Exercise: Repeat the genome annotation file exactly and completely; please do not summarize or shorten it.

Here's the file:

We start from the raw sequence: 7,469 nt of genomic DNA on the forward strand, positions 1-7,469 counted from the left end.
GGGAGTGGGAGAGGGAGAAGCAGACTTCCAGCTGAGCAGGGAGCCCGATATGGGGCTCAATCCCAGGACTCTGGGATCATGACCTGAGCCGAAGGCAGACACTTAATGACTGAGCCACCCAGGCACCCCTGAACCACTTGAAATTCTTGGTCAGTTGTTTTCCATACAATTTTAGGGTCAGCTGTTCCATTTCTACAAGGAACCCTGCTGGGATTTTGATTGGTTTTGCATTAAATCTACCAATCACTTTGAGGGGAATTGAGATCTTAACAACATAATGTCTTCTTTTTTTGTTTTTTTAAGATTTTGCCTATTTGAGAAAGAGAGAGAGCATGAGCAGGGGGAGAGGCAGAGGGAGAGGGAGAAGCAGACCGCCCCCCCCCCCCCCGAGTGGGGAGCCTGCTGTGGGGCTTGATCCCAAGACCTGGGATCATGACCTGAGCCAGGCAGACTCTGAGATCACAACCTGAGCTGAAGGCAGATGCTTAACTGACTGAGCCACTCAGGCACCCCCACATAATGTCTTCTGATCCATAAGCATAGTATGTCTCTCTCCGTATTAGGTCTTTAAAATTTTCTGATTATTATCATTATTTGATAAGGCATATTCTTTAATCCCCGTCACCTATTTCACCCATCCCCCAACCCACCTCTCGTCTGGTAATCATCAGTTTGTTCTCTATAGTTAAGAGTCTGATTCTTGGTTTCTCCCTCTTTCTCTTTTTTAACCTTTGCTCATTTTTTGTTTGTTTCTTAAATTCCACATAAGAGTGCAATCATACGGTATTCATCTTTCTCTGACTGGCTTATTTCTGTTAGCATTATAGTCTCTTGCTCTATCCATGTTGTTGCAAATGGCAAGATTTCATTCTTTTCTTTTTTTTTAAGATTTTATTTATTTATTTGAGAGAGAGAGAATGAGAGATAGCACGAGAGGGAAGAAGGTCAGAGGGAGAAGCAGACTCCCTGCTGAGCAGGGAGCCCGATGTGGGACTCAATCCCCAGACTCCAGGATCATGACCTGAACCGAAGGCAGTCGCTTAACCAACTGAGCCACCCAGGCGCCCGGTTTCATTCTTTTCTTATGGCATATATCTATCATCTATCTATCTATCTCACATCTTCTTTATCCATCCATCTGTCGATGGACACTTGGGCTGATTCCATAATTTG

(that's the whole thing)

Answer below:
We start from the raw sequence: 7,469 nt of genomic DNA on the forward strand, positions 1-7,469 counted from the left end.
GGGAGTGGGAGAGGGAGAAGCAGACTTCCAGCTGAGCAGGGAGCCCGATATGGGGCTCAATCCCAGGACTCTGGGATCATGACCTGAGCCGAAGGCAGACACTTAATGACTGAGCCACCCAGGCACCCCTGAACCACTTGAAATTCTTGGTCAGTTGTTTTCCATACAATTTTAGGGTCAGCTGTTCCATTTCTACAAGGAACCCTGCTGGGATTTTGATTGGTTTTGCATTAAATCTACCAATCACTTTGAGGGGAATTGAGATCTTAACAACATAATGTCTTCTTTTTTTGTTTTTTTAAGATTTTGCCTATTTGAGAAAGAGAGAGAGCATGAGCAGGGGGAGAGGCAGAGGGAGAGGGAGAAGCAGACCGCCCCCCCCCCCCCCGAGTGGGGAGCCTGCTGTGGGGCTTGATCCCAAGACCTGGGATCATGACCTGAGCCAGGCAGACTCTGAGATCACAACCTGAGCTGAAGGCAGATGCTTAACTGACTGAGCCACTCAGGCACCCCCACATAATGTCTTCTGATCCATAAGCATAGTATGTCTCTCTCCGTATTAGGTCTTTAAAATTTTCTGATTATTATCATTATTTGATAAGGCATATTCTTTAATCCCCGTCACCTATTTCACCCATCCCCCAACCCACCTCTCGTCTGGTAATCATCAGTTTGTTCTCTATAGTTAAGAGTCTGATTCTTGGTTTCTCCCTCTTTCTCTTTTTTAACCTTTGCTCATTTTTTGTTTGTTTCTTAAATTCCACATAAGAGTGCAATCATACGGTATTCATCTTTCTCTGACTGGCTTATTTCTGTTAGCATTATAGTCTCTTGCTCTATCCATGTTGTTGCAAATGGCAAGATTTCATTCTTTTCTTTTTTTTTAAGATTTTATTTATTTATTTGAGAGAGAGAGAATGAGAGATAGCACGAGAGGGAAGAAGGTCAGAGGGAGAAGCAGACTCCCTGCTGAGCAGGGAGCCCGATGTGGGACTCAATCCCCAGACTCCAGGATCATGACCTGAACCGAAGGCAGTCGCTTAACCAACTGAGCCACCCAGGCGCCCGGTTTCATTCTTTTCTTATGGCATATATCTATCATCTATCTATCTATCTCACATCTTCTTTATCCATCCATCTGTCGATGGACACTTGGGCTGATTCCATAATTTG